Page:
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Pleasanton Hiking Safety


Shelter, food and water are the most basic necessities of life, and things that are all too easy to take for granted. So much so that when it's time to get away from it all and disappear into the woods for a rejuvenating hike, it's easy to ignore your most basic needs.


Without proper planning and packing, even a short day hike might turn into a potentially dangerous outing. So, before you brush off the stress of the week and lace up your hiking boots, remember these hiking safety tips.


Grazing Animals

Cattle is a large animal, weighing 1,000 pounds or more. If you encounter cattle on the trails, try not to start them. Protect yourself, your pets and your livestock. Don't let your pets hunt or harass the livestock. If the cattle block the trail, approach them slowly, speak normally, and allow them to move away. Don't try to touch the livestock. Don't get between the cow mother and the young calves. If you encounter a cow that is acting in a threatening manner or appears to be injured, sick or dead, please note the location, the color of the animal, the number of the ear tag, and report it to the park staff.


Poison Oak

Glossy leaves grow in sets of three (like wild blackberry) and turn from light green in the spring to pink or red in the summer. The "poison" is the oil found in the entire plant. Even touching the stem of the plant can cause a skin reaction. Avoiding poison oak is the best way to prevent itchy rash from touching the plant. Staying on the trail will help to avoid contact. If you are in contact with poison oak, wash with soap and water immediately. Calamine lotion helps to relieve itching. If the rash spreads, see your doctor.



Although most snakes found in California are harmless, the northern Pacific rattan can deliver a venomous bite if it is provoked. Its coloring allows it to blend into the soil, providing excellent camouflage. The rattlesnakes and gopher snakes have similar coloring, so the rattlesnakes are often mistaken for their harmless cousin. Therefore, be careful and avoid any snake you see in the wild.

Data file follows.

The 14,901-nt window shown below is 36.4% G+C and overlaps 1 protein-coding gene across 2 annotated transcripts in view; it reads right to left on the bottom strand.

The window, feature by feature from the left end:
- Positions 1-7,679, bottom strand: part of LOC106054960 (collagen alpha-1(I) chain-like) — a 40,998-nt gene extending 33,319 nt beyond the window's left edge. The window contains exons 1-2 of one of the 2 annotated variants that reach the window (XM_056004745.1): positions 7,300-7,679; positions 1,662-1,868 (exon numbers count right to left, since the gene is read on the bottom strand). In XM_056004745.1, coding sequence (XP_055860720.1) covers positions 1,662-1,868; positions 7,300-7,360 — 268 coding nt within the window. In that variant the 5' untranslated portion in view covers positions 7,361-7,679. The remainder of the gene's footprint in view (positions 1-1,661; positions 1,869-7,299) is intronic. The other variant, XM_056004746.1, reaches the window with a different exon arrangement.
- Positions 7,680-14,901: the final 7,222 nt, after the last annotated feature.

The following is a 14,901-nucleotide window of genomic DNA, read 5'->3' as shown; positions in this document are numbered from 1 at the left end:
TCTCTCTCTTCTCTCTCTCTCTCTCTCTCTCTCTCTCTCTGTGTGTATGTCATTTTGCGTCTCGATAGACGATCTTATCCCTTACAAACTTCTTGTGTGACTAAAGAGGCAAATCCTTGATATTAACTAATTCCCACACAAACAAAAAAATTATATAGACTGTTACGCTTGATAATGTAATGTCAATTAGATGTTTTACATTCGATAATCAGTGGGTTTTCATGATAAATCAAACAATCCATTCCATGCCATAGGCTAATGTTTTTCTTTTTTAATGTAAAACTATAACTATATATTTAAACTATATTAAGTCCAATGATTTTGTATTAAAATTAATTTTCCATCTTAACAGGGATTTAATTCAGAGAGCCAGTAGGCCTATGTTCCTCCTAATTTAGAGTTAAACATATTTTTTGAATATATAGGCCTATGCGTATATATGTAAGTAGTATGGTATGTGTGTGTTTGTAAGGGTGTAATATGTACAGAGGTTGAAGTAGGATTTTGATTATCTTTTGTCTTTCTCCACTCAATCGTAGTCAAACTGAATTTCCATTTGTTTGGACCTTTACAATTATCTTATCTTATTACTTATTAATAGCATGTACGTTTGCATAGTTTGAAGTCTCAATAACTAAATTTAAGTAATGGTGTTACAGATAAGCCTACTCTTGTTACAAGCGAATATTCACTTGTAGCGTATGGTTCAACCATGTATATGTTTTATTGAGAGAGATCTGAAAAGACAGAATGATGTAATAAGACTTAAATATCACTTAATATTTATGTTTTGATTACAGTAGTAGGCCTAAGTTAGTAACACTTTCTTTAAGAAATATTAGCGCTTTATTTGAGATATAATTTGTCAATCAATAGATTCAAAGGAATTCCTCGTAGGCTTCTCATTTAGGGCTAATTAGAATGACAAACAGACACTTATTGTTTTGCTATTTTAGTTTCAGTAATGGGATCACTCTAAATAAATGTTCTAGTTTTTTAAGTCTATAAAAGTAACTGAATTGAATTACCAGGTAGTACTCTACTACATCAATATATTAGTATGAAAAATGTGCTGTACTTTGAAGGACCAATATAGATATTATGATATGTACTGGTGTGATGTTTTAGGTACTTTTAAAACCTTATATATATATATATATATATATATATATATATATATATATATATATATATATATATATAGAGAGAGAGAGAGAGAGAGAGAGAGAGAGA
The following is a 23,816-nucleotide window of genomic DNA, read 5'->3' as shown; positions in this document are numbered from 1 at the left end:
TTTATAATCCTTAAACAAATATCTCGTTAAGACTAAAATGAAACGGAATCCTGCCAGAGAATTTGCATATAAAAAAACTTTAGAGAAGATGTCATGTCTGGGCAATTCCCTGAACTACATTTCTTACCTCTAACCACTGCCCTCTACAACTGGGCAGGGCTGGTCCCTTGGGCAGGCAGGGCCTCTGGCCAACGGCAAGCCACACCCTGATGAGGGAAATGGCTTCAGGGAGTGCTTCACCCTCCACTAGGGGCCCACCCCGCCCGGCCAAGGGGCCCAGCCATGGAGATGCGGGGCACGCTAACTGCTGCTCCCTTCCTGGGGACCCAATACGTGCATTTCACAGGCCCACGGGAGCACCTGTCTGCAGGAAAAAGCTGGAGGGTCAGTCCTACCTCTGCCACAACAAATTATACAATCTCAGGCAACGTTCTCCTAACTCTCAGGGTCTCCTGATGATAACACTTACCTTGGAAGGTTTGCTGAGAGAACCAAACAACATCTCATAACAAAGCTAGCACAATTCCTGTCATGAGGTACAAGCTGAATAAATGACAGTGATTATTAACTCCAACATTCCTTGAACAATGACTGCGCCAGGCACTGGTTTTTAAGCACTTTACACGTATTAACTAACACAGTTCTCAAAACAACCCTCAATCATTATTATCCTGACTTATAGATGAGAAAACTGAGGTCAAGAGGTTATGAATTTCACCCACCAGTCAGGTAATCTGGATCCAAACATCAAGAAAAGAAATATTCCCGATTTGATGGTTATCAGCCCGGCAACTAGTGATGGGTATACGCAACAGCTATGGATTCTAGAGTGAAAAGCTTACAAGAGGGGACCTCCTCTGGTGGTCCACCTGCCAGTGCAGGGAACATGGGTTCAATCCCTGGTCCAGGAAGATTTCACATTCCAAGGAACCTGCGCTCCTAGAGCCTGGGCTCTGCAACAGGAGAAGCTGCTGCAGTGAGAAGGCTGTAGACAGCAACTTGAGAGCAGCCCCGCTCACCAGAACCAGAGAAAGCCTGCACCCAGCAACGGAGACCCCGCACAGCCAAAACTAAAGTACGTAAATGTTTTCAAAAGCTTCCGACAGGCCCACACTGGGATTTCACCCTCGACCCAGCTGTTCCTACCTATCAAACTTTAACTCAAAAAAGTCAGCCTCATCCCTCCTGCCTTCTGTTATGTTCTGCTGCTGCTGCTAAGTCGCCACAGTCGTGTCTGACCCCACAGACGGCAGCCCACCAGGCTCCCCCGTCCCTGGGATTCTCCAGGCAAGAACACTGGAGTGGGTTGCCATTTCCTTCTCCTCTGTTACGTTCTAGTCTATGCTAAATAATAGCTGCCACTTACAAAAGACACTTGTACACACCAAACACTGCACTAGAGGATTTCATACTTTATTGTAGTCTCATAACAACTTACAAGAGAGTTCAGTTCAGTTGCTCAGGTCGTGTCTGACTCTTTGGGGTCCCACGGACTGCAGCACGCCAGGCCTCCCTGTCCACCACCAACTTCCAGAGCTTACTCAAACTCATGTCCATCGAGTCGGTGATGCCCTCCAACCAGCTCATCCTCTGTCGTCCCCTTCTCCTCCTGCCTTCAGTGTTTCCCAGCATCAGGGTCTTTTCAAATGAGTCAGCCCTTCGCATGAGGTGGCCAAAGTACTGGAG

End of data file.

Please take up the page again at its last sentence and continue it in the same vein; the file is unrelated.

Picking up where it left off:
Hiking the Dogs in the Parks

Upon arrival at the trail or parking area, keep your dog(s) on-leash-dogs in all parking lots, picnic areas, developed areas such as lawns and playgrounds, and some trails. They have to be under voice control at all times. Read the dog rules you have posted. They must also remain on-leash 200 feet from the entrance to the trail or the park, which allows a cooling-off period for an excited pet to be outdoors.


Watch out for signs of thirst, hunger, and tiredness during your walk. You know your dog best, so pay attention to the signs that you may know. Take rest stops for yourself and your friend on the trail. Dogs also appreciate some time in the shade to cool off.


If your dog deposits waste along the trail, pick it up in your dog's garbage bag or one of the garbage bags in the park. Please take it with you-don't leave it on the side of the trail. These bags are often forgotten, and they remain for someone else to pick up. Everyone likes to see a clean park, so please do your part of it.


Be sure to keep your dog close, there are many perils in the parks for dogs. They can also transmit poison oak to their owners if they are allowed to break off the trail. Be aware that many people are afraid of dogs, despite the owner's belief that their dog is friendly. And a lot of people don't like an uncontrolled and overly friendly dog jumping on them or their children.


Hiking Checklist

  • Water for yourself and your animal(s)

  • Trail map

  • High energy snacks

  • Cash for fees when applicable

  • First aid kit

  • Camera and binoculars (optional)

  • Extra clothing

  • Trekking poles (optional)

  • Sunglasses/hat

  • Flashlight (optional)

  • Sunscreen

  • Compass (optional)

  • Insect repellent

If you are considering taking a day hike with family in Pleasanton, California, be sure to check out these amazing hiking areas:


  • Pleasanton Ridge Regional Park

  • Castleridge Trailhead

  • The Preserve Area Trails 

  • Ridgeline Trail

  • Moller Ranch Staging Area 

  • Shadow Cliffs Regional Recreation Area

  • The Preserve Staging Area 

  • Old Foothill Rd Mission Hills Park 

  • Tassajara Creek Regional Park


After visiting these lovely hiking areas to stop by and say “Hello” to us at our downtown Danville location, DPG Pavers Danville Location on 4115 Blackhawk Plaza Circle!

On the Trail
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